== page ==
Batman and the Flash share a great sense of loss…and guilt. Batman was one of the architects of Sanctuary, the healing place for heroes where Wally and so many others died in HEROES IN CRISIS. Barry Allen carries guilt for sending Wally there. Now, can they work together…or will they tear themselves apart for good? We begin with “The Price of Justice”, the first of four crossover issues with Batman and The Flash. Want to know more? Follow us after the jump!
Batman is ready to begin an autopsy on Wally West, but can’t bring himself to make even the first incision. Bruce Wayne is wearing down, and you can quickly see how much of a toll all this has taken on him. During a battle alongside the Justice League, Batman begins to experience brief hallucinations due to having gone days without sleep.
After the battle, Bats goes straight to Central City by Batplane. Barry isn’t aware of Bruce’s absence at first but quickly catches up to him, to see the aftermath of an attack at the Flash Museum. Batman managed to save the day, but he isn’t telling everything he knows…
Finally Batman admits that he was following a lead on Gotham Girl, who seems to be escalating a series of attacks that began in Gotham City. For those who haven’t followed the Caped Crusader of late, Gotham Girl is Claire Clover, who with her brother Hank (aka Gotham) formed a super-powered duo whose powers were dangerous to use. The more they use their powers, the closer they come to dying from those powers. That’s what happened to Hank, and Batman thought he had convinced Gotham Girl to go into retirement to save her own life. As it turns out, Gotham Girl is back and on a mission…
Her mission is to somehow resurrect her brother. As the issue comes to an end we see Hank Clover attached to something that looks like Bane’s venom, with a clearly deranged Gotham Girl expecting big results.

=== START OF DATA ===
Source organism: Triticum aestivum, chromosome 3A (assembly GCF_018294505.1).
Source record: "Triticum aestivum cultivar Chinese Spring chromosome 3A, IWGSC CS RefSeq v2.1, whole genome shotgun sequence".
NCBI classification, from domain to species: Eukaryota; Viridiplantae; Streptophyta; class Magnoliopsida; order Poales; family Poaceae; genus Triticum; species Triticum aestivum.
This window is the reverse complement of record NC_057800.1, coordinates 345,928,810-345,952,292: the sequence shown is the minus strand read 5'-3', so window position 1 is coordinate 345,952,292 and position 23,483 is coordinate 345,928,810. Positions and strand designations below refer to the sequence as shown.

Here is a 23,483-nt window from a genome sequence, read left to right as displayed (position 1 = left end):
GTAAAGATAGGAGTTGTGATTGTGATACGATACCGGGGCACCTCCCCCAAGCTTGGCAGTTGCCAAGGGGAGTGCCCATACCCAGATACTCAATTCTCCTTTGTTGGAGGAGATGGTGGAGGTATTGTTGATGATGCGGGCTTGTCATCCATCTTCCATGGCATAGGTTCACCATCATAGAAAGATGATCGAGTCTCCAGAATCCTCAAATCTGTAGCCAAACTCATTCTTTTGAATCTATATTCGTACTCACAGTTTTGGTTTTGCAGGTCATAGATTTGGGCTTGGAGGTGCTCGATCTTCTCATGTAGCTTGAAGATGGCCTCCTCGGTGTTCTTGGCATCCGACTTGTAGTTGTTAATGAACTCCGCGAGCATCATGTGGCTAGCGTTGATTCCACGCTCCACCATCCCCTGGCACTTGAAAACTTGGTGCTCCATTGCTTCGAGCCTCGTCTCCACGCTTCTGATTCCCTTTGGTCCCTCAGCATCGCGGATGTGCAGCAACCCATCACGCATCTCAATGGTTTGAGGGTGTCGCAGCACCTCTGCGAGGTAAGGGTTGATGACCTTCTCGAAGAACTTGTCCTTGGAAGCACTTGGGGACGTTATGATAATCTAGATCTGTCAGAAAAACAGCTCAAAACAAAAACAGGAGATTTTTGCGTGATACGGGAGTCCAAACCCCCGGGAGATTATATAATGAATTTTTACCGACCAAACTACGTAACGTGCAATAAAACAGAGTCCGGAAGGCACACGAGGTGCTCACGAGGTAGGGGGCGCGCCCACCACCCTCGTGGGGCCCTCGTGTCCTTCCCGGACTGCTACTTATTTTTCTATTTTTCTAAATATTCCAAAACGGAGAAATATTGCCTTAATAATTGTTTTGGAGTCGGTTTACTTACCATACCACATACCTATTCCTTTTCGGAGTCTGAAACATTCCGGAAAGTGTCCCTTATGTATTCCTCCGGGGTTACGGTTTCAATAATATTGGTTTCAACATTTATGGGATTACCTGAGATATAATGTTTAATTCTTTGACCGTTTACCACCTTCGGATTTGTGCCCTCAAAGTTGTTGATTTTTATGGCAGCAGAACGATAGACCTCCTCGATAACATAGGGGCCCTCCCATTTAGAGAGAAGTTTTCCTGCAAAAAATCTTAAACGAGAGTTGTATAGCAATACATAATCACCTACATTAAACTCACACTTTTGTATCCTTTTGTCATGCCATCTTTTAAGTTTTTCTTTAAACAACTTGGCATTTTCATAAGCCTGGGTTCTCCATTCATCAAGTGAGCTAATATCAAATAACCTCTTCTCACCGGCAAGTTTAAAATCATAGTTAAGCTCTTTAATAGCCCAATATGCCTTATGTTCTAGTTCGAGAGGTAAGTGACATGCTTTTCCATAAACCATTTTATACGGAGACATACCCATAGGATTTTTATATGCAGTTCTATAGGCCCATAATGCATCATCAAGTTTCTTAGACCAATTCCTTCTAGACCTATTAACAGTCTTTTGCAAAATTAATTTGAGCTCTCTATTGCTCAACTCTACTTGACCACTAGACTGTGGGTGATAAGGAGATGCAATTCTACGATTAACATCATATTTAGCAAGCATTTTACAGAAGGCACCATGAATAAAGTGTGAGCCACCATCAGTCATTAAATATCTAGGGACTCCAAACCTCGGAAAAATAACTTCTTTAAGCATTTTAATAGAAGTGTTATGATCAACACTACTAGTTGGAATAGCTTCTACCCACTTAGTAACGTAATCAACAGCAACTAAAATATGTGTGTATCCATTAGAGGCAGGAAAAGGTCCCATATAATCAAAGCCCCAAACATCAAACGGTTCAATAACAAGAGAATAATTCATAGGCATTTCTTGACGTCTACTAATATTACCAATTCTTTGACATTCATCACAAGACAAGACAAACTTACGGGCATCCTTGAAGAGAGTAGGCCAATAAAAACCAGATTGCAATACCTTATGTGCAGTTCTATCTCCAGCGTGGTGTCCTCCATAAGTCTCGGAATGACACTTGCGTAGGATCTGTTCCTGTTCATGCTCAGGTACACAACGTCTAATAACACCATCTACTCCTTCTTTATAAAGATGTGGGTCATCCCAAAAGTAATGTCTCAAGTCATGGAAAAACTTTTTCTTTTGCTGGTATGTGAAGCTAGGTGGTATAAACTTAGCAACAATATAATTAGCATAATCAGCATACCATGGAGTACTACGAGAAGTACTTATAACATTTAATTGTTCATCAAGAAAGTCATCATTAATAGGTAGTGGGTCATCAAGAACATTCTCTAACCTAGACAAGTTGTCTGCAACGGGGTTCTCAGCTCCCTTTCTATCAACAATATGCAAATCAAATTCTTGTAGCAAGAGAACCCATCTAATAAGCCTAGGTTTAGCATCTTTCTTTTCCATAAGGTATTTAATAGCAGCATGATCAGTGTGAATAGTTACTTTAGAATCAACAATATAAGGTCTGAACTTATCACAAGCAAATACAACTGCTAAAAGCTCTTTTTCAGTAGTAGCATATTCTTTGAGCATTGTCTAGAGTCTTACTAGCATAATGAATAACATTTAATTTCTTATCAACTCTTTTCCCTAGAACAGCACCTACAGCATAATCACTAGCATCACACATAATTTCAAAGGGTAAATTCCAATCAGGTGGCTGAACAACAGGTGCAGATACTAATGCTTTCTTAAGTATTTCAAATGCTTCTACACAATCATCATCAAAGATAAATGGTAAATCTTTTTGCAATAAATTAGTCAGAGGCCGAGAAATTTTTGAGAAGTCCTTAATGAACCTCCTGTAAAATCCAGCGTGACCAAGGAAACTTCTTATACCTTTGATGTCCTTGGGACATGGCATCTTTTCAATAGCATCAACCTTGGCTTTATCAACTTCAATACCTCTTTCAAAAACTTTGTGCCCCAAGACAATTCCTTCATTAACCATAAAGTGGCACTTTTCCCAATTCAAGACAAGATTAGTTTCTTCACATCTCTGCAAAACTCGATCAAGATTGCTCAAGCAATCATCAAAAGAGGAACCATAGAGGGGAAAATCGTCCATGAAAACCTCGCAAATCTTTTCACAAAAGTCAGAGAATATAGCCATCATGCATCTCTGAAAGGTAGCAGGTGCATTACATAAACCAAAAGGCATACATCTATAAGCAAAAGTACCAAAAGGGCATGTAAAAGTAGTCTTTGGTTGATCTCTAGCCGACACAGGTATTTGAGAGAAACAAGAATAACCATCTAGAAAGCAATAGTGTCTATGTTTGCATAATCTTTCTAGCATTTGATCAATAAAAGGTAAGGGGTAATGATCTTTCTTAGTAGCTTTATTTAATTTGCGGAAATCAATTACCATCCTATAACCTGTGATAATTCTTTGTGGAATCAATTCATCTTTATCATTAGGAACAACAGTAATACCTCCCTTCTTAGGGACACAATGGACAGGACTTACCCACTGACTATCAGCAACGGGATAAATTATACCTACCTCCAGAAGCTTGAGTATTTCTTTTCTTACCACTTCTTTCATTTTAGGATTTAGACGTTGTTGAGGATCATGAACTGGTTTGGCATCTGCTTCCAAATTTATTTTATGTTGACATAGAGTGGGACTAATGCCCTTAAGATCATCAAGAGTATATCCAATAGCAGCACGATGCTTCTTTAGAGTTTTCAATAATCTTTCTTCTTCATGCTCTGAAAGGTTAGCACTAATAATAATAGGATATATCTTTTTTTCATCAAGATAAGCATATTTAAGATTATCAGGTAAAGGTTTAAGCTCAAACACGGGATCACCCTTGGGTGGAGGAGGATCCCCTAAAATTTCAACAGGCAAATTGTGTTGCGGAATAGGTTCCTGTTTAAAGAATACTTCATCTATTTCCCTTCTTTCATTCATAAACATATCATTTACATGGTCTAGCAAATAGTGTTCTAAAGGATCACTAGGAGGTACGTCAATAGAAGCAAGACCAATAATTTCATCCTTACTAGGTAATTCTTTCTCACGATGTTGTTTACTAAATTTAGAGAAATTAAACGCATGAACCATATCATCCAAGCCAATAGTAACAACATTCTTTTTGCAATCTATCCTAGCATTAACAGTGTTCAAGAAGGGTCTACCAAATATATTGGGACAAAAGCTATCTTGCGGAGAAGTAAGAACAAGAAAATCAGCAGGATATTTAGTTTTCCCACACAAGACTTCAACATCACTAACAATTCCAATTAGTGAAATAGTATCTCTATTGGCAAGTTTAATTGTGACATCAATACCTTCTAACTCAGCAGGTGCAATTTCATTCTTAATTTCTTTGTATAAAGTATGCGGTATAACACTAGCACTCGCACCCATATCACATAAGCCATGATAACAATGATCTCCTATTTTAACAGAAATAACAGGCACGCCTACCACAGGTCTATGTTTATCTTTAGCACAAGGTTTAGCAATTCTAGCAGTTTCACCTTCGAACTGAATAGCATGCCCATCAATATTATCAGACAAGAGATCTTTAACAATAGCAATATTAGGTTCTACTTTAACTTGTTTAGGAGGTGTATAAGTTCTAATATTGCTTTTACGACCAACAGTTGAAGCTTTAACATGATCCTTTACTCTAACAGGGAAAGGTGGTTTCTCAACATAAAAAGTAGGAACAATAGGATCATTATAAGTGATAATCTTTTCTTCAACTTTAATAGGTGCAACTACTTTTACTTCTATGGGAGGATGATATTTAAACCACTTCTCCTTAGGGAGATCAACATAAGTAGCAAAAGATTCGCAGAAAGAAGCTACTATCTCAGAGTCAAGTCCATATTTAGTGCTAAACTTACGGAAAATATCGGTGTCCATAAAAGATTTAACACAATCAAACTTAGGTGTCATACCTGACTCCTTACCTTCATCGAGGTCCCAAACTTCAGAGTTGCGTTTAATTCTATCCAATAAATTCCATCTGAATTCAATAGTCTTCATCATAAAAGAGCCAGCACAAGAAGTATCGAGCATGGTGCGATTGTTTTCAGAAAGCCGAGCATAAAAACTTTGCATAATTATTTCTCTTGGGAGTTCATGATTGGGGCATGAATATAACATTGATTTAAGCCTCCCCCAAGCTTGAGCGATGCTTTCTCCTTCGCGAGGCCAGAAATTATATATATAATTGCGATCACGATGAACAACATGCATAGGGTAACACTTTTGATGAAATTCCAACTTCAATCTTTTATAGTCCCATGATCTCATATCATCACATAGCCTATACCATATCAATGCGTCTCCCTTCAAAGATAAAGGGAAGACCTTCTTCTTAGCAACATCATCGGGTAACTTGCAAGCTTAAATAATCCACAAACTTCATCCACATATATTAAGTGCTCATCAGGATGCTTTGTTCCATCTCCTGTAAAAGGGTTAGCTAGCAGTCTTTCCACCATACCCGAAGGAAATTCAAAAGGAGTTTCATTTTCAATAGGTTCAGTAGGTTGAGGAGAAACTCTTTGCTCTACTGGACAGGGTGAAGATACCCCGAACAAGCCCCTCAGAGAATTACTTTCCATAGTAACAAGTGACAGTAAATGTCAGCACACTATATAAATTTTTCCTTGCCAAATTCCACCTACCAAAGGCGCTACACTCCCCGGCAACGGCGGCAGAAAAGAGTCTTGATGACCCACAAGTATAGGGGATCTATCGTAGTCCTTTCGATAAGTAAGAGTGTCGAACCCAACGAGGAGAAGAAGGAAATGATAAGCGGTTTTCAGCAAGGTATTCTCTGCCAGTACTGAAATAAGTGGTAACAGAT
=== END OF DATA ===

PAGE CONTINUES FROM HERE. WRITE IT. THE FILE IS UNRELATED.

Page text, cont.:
- Before we get to the story, just a quick (or not so quick) rant about page counts in DC books.
- Since DC Comics went to a lower page count at the start of REBIRTH, there has been an odd phenomena that has affected a lot of books. Some of the stories felt like they had the perfect page count, filled with action and intrigue. Others felt too rushed, like they could have used a few more pages to round out the tale. This one fell somewhere in between.
- We whipped around a lot of locations in a brief period of time, with that first jump from the Batcave to the JL fight against the Amazo prototypes seeming just a bit jarring.
- The reveal of Gotham Girl seemed to fit this category as well. We only saw her in the shadows saying, “Run”. No real indication that Bats recognized his adversary. Yet when Barry arrived, Batman went straight into, “yep, knew who she was, here’s her life’s history”. Only then do we get Gotham Girl into the story in a recognizable way. It all happened a bit quickly (no pun intended for a Flash crossover).
- Josh Williamson remains one of my absolute favorite writers, and this is not meant to reflect on his script writing. This is more about the limitations of the 19 page format DC has been running since REBIRTH.
- All that said, this is an excellent set up for the crossover in terms of establishing the wear and tear on our protagonists. We quickly see how the loss of Wally West has affected both Barry and Bruce, and we see how single-minded each has become. Their relationship is being severely tested by all of this, which is the point of the crossover itself.
- It is a bit ironic that Barry, who has been keeping secrets to his own detriment in the pages of his own book, is calling out Bats for doing the same thing. Bruce Wayne may be the one person in the DCU who hides important facts more than Barry Allen. That’s a great recipe for distrust, and if it continues will be sure to impact how Bruce and Barry work together…if they continue to work together at all.
- I like this overworked, overstressed, over-tired Batman. We see here how Bats acts when he is so overwhelmed that he starts to break down a bit. That has been explored before, most famously in the Knightfall arc that ended with Bane breaking Batman’s back. But, the way it’s explored here also makes perfect sense.
- The artwork is excellent- and I especially admire any artist who tries to take on the entire JL at one time, and who takes on two iconic characters in Bats and Flash through an entire issue. Keeping the characters working in the styles we are accustomed to watching is not easy – but it’s handled well here. Kudos to Guillem March (and excellent color work by Tomeu Morey).
- Joshua Williamson has given us a solid script overall for the start of this crossover, and I am looking forward to next week’s installment.
SUMMARY: I’ll give this first installment an 8/10 – but that’s just my opinion. What do YOU think? Leave your comments below!